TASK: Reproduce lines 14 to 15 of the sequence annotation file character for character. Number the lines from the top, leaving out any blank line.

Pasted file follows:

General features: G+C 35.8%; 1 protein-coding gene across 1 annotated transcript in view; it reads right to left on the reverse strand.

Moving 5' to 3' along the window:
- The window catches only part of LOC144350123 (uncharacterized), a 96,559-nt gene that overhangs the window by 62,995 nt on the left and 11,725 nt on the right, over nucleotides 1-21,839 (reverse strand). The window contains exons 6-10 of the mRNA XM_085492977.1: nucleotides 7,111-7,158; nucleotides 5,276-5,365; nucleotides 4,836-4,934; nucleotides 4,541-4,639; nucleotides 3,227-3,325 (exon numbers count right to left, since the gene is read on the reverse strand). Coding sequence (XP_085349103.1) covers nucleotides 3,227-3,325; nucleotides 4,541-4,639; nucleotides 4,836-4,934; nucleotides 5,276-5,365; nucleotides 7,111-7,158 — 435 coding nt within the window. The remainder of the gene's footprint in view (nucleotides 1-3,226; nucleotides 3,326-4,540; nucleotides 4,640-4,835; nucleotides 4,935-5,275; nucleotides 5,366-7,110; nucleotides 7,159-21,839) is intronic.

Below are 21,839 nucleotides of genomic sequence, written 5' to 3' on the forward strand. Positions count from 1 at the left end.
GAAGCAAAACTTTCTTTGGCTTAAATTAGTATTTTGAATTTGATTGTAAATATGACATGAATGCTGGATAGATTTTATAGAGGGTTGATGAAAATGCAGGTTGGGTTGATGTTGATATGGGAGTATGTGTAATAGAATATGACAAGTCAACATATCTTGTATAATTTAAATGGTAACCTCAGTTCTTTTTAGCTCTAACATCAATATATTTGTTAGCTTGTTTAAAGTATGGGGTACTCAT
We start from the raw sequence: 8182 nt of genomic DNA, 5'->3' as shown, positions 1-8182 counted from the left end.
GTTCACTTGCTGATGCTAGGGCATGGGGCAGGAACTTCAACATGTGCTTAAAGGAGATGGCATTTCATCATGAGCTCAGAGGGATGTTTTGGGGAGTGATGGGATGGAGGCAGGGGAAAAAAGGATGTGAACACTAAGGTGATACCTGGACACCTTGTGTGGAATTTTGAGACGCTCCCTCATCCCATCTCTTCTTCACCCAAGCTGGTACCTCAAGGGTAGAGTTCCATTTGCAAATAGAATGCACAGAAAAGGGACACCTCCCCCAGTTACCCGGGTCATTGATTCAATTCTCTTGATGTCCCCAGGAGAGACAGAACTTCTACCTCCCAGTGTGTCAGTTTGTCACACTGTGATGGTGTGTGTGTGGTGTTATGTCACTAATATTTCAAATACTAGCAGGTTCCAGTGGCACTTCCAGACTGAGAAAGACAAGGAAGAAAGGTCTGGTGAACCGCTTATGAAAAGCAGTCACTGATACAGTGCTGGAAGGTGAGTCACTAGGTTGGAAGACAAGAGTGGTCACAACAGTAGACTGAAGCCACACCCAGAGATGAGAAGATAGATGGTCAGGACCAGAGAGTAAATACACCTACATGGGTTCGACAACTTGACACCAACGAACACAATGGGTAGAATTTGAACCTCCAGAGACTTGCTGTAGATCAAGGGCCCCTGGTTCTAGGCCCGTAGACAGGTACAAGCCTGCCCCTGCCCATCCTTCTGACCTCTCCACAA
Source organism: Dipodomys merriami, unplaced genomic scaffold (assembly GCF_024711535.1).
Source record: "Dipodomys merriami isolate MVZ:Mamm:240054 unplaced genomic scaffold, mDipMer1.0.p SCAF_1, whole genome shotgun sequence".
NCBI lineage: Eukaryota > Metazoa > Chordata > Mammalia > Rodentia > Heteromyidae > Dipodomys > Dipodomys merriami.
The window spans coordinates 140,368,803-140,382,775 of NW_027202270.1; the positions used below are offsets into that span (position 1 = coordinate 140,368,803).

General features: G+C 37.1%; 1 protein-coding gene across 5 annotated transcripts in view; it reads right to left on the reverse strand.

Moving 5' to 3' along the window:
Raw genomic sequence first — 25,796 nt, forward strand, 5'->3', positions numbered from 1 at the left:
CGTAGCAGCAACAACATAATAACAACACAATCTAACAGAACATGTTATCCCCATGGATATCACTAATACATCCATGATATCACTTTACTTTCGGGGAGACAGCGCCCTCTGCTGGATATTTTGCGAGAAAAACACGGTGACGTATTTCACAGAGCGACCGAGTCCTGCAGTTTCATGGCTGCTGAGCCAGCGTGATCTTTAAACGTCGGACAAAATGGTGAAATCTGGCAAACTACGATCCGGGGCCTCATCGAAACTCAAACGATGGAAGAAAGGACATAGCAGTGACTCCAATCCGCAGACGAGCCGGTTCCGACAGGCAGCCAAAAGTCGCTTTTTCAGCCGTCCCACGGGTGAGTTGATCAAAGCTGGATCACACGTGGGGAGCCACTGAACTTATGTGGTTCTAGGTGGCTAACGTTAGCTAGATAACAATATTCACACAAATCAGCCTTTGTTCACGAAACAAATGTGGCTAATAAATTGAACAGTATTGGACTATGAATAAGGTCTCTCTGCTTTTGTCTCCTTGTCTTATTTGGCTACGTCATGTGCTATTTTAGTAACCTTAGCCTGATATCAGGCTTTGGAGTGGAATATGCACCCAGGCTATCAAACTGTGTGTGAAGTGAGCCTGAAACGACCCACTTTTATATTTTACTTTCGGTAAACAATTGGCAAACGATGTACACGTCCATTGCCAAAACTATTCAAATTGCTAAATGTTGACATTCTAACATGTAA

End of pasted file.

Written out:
Raw genomic sequence first — 25,796 nt, forward strand, 5'->3', positions numbered from 1 at the left:
CGTAGCAGCAACAACATAATAACAACACAATCTAACAGAACATGTTATCCCCATGGATATCACTAATACATCCATGATATCACTTTACTTTCGGGGAGACAGCGCCCTCTGCTGGATATTTTGCGAGAAAAACACGGTGACGTATTTCACAGAGCGACCGAGTCCTGCAGTTTCATGGCTGCTGAGCCAGCGTGATCTTTAAACGTCGGACAAAATGGTGAAATCTGGCAAACTACGATCCGGGGCCTCATCGAAACTCAAACGATGGAAGAAAGGACATAGCAGTGACTCCAATCCGCAGACGAGCCGGTTCCGACAGGCAGCCAAAAGTCGCTTTTTCAGCCGTCCCACGGGTGAGTTGATCAAAGCTGGATCACACGTGGGGAGCCACTGAACTTATGTGGTTCTAGGTGGCTAACGTTAGCTAGATAACAATATTCACACAAATCAGCCTTTGTTCACGAAACAAATGTGGCTAATAAATTGAACAGTATTGGACTATGAATAAGGTCTCTCTGCTTTTGTCTCCTTGTCTTATTTGGCTACGTCATGTGCTATTTTAGTAACCTTAGCCTGATATCAGGCTTTGGAGTGGAATATGCACCCAGGCTATCAAACTGTGTGTGAAGTGAGCCTGAAACGACCCACTTTTATATTTTACTTTCGGTAAACAATTGGCAAACGATGTACACGTCCATTGCCAAAACTATTCAAATTGCTAAATGTTGACATTCTAACATGTAA